Insurers need to innovate their way out of this crisis, writes Fintech Global, and startups are ready to meet the challenge. Pausing projects now won’t help anyone
While the coronavirus is a huge challenge for all businesses, it could also prove to be an opportunity for insurtech startups. The insurance industry has famously been very slow to embrace new technologies. However, the coronavirus crisis is forcing them to take a long, hard look at their own limitations, their legacy systems and infrastructure. Some believe it might be the nudge insurers need to look for new solutions – and for startups to provide them.
Of course, that does not mean that the insurance industry has been void of innovation. Sector giants like Generali and AXA have launched several initiatives over the years to work more closely with technology startups in the sector. Nevertheless, the current coronavirus crisis could encourage more of them to seek out new solutions.
“The pandemic has already been a huge wake-up call for many large companies that have been slow to modernise,” observes Stephen Brittain, co-founder of Insurtech Gateway, the insurtech incubator and one of the European sector’s most active investors. It’s easy to see why insurers could be motivated to get out of their comfort zones. With countries across the world forced into lockdown to contain the contagion, shops have closed, travel agents and airlines have gone into administration, other businesses have been forced to lay off massive numbers of employees or promote remote working, schools and universities have sent their students home and economies in general have been severely disrupted. Affected individuals and businesses have overwhelmingly turned to their insurers for help.
The Association of British Insurers expects that travel insurers alone will pay out a record £275million in claims this year because of disruption caused by COVID-19. While many insurers are arguing that their policies do not cover the outbreak of a global pandemic, lawmakers everywhere are urging them to consider the losses to businesses and communities and pay out.
All of this combined means that insurers may be more prone to change: the COVID-19 outbreak might have created a prime moment for innovative insurtech startups to seize upon. “When everything changes rapidly, the lean and agile startups really start to shine. Passionate founders are pushing their fledgling companies to overcome the odds and will come out of the other side stronger,” believes Brittain. He argues that a ‘startup community with incredible access to technology’ is out there and ‘looking for problems to solve’. “This is going to be a huge accelerant for insurtech,” he predicts.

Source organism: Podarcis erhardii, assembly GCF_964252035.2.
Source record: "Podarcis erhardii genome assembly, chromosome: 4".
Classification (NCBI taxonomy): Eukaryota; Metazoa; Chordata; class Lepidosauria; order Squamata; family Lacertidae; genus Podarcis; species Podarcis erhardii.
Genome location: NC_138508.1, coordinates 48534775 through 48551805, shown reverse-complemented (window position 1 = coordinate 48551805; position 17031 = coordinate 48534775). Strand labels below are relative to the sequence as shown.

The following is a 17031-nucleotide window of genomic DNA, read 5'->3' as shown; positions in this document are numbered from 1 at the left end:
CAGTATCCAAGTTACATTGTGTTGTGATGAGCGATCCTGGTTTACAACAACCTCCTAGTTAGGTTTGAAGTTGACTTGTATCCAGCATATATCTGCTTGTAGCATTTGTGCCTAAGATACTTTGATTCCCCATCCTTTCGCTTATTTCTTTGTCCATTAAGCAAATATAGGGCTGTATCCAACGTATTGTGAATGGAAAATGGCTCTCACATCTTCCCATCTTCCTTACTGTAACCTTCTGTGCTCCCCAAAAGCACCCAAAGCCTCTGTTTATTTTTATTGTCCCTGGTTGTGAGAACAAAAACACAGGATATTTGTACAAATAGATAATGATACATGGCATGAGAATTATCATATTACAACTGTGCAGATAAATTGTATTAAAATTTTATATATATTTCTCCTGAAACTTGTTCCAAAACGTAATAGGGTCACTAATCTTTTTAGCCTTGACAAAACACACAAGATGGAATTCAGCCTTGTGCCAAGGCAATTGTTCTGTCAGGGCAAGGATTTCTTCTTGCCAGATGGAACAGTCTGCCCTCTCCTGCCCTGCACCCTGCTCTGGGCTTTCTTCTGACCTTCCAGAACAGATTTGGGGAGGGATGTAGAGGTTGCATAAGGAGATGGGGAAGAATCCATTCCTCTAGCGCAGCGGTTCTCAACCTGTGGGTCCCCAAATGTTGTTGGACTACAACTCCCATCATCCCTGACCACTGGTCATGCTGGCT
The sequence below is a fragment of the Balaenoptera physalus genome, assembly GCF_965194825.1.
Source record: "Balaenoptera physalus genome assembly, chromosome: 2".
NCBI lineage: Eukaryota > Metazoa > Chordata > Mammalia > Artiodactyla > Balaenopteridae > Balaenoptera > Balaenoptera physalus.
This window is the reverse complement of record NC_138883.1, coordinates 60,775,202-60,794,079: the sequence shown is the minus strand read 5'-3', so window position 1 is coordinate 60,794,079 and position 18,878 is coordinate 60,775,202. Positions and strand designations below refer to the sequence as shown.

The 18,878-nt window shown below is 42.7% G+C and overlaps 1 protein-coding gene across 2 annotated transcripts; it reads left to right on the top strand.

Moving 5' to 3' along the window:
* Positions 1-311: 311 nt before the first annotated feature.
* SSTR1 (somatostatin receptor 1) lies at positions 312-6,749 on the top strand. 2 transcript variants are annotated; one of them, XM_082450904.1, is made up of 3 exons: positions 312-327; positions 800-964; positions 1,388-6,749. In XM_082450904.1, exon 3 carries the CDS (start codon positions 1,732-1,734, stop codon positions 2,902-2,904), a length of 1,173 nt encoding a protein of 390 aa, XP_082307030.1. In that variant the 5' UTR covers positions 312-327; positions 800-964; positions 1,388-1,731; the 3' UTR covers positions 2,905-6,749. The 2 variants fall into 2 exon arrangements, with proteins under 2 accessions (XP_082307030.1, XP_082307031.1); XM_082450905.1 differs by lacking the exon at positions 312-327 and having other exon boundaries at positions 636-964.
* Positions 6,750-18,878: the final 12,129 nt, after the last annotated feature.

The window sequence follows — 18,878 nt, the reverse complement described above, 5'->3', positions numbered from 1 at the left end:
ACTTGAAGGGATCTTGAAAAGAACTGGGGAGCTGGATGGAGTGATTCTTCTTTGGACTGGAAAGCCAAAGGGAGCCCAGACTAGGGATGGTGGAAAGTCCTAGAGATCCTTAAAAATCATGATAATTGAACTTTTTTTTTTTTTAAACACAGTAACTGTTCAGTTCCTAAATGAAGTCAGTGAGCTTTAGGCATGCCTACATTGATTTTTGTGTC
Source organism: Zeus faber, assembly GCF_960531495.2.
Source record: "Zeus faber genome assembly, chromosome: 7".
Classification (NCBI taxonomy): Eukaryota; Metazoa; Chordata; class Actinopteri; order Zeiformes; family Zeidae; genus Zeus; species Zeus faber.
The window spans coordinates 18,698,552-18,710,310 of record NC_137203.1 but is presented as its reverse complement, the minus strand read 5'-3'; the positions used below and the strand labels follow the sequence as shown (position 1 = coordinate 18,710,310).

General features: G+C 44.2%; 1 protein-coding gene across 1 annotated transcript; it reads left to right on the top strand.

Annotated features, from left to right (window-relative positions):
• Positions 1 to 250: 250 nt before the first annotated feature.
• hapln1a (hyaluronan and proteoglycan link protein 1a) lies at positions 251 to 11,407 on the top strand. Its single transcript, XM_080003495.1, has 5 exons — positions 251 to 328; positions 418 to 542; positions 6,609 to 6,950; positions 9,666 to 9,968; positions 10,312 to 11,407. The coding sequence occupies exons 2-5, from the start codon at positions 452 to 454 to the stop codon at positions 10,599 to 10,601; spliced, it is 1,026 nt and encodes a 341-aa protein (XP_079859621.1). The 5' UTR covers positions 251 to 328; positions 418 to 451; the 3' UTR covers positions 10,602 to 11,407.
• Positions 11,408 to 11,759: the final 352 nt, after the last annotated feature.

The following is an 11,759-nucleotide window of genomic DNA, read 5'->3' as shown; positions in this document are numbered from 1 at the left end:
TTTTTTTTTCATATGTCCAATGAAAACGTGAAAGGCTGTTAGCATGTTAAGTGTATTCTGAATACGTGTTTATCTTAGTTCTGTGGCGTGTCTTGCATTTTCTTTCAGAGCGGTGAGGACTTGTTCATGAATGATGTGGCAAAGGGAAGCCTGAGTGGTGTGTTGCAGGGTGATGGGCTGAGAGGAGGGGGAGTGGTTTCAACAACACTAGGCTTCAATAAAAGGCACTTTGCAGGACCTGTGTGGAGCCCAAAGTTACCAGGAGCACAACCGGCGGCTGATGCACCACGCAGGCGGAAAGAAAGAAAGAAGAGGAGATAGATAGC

A startup environment
Since 2015, the European insurtech community has raised more than $4.2billion in more than 300 transactions, according to FinTech Global’s data. In the US, insurtech companies attracted more than $7.8billion of investment across 418 transactions between 2015 and 2019. During that period, the average deal size increased from $13.7million to $38.2million. There was no shortage of confidence in the sector before the pandemic and, since startups are, by definition, smaller businesses, they can quickly adapt to new circumstances and help solve insurers’ problems – especially now.
“Where insurance companies need to adapt, insurtechs are well-positioned to allow insurance carriers to do it rapidly,” Samuel Falmagne, CEO and co-founder of insurtech pricing company Akur8 says. As an example, Akur8 has been able to develop a fully virtual model for running pilots and onboarding clients to the platform, which allows its prospects and clients to maintain their plans. The problem lies not in the ability or availability of startups to help push the reset button, but rather in insurers’ willingness to commit to projects now. Insurers could be tempted to put them on hold or even cancel plans.